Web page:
I am not at all surprised that this is happening in the US as it is one of the few places that Apple still has a very strong single carrier hold on the iPhone.
However the Electronic Frontier Foundation has filed a counter motion asking that Jailbreaking be given an exclusion saying it represents fair-usage to owners of the iPhone.
Apple's counter (and a pretty strong one) is that they current methods for jailbreaking involve making changes to the copyrighted bootloader and OS and those changes constitute the violation.
Apple has no plans to go after individual users at this time but are experimenting with software that only works if the Bootloader and OS are intact.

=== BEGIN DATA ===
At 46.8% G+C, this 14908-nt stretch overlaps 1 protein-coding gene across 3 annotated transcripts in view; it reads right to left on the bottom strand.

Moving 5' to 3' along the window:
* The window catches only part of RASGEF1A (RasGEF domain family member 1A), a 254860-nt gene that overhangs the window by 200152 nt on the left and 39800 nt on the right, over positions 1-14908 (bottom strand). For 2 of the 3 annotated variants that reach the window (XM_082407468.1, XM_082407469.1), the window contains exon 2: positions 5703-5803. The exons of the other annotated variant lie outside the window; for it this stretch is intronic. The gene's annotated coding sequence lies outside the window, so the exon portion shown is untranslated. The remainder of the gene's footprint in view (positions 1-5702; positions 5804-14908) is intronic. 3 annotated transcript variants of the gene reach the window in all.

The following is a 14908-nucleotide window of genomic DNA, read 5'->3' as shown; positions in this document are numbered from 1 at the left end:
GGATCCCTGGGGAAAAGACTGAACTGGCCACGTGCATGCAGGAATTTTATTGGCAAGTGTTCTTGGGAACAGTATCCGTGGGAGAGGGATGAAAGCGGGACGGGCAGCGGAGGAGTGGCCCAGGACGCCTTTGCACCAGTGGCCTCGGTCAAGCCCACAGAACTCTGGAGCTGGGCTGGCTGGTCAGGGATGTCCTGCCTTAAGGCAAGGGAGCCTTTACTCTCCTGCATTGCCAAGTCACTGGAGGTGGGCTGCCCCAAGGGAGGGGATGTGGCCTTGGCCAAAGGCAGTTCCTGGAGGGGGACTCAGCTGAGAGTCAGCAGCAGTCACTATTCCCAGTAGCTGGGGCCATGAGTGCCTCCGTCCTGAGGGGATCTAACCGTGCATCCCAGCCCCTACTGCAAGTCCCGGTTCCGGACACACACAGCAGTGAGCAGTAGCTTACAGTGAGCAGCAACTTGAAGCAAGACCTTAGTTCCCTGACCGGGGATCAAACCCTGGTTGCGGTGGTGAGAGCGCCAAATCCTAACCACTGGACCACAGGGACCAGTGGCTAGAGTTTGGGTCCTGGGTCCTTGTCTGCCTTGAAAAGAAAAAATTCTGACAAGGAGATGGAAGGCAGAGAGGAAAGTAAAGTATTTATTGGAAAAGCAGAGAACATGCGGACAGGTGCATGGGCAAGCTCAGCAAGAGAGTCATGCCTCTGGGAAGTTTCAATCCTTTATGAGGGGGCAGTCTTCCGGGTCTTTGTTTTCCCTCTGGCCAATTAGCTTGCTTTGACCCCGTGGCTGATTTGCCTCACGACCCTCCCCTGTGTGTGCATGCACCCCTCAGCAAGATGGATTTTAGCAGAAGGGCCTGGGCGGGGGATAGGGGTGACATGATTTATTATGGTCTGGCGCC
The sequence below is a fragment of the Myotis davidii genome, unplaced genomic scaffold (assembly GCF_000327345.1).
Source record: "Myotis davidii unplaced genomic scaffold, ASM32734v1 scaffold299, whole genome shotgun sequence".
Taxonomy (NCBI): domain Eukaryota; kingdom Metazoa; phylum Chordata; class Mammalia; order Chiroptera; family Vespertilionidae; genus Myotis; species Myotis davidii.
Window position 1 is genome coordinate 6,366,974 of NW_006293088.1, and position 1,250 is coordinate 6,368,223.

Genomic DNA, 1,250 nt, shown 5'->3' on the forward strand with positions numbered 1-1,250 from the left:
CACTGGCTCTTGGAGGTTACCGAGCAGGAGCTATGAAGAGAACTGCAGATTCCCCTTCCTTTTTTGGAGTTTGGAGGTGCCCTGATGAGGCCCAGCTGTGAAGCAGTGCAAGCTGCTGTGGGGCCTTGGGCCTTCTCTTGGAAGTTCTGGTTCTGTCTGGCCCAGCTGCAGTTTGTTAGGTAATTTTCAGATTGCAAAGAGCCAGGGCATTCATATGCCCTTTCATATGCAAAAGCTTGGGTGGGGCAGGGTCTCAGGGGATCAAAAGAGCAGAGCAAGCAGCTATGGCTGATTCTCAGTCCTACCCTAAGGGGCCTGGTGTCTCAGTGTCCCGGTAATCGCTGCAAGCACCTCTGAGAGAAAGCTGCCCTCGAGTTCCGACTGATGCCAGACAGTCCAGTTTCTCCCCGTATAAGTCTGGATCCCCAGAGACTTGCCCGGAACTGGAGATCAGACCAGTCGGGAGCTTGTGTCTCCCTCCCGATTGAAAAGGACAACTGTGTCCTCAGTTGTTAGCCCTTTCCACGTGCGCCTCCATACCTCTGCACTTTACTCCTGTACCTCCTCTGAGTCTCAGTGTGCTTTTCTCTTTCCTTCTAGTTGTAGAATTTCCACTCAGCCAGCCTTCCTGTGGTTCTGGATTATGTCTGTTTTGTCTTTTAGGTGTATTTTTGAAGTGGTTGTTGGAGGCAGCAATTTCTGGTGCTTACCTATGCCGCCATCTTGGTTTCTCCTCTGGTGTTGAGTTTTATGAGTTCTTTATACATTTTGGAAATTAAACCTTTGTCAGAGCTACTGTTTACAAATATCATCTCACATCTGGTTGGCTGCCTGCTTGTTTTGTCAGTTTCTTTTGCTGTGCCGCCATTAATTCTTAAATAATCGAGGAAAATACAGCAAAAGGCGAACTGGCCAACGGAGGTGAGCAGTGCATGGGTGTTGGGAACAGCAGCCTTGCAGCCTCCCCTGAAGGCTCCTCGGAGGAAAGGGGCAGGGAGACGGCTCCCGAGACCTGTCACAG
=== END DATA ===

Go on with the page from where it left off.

Read more here at CNet.
Current jailbreak techniques now in widespread use utilize unauthorized modifications to the copyrighted bootloader and OS, resulting in the infringement of the copyrights in those programs. For example, the current most popular jailbreaking software for the iPhone, PwnageTool (cited by the EFF in its submission) causes a modified bootloader and OS to be installed in the iPhone, resulting in the infringement of Apple's reproduction and derivative works rights.
The EFF's argument is that jailbreaking your iPhone is protected under fair-use doctrines, and that the Copyright Office should grant an exemption because "the culture of tinkering (or hacking, if you prefer) is an important part of our innovation economy." But Apple's response is that few users of jailbroken iPhones actually jailbroke it themselves; instead, they downloaded software created by other parties to make that happen.